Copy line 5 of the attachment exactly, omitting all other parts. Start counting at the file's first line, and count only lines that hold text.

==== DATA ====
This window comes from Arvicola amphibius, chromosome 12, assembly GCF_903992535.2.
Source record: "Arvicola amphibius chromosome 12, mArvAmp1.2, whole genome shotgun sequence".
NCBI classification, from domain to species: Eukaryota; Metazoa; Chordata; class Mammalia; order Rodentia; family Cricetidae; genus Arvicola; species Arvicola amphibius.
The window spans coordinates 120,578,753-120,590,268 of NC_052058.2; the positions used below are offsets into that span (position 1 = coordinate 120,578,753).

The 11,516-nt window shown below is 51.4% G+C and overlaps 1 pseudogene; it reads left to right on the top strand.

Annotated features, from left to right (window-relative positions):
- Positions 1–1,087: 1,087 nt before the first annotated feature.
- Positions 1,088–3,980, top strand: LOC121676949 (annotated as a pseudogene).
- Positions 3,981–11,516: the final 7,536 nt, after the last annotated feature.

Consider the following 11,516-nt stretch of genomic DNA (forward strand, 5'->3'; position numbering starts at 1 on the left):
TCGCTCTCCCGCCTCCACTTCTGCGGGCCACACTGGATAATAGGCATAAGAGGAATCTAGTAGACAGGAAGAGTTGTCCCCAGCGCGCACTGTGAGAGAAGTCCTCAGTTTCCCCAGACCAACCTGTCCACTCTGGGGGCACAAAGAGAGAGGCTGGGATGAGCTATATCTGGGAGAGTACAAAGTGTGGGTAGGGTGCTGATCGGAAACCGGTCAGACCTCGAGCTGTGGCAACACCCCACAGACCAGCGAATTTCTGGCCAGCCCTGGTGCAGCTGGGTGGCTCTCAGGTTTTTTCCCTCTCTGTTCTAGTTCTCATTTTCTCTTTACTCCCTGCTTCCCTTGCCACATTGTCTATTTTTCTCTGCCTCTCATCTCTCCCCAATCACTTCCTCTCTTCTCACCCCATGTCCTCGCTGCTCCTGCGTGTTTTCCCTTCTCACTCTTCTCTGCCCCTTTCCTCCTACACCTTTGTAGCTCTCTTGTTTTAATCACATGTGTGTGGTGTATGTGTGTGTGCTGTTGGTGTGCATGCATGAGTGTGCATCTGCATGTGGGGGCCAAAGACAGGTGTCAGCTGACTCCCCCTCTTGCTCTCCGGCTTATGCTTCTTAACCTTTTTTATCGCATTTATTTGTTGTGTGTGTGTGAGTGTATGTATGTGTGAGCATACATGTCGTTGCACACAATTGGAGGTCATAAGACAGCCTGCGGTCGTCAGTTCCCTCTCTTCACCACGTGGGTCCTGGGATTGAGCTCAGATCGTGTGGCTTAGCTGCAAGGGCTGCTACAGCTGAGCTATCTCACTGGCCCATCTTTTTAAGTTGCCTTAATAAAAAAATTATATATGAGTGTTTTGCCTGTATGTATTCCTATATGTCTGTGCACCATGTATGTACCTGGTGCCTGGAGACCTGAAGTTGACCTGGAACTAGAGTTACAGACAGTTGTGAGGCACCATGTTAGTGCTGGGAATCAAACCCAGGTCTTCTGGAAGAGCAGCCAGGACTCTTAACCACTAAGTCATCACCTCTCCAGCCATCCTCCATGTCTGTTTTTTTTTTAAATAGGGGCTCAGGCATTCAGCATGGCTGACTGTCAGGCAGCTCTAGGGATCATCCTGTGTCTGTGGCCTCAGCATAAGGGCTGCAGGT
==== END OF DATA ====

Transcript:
The 11,516-nt window shown below is 51.4% G+C and overlaps 1 pseudogene; it reads left to right on the top strand.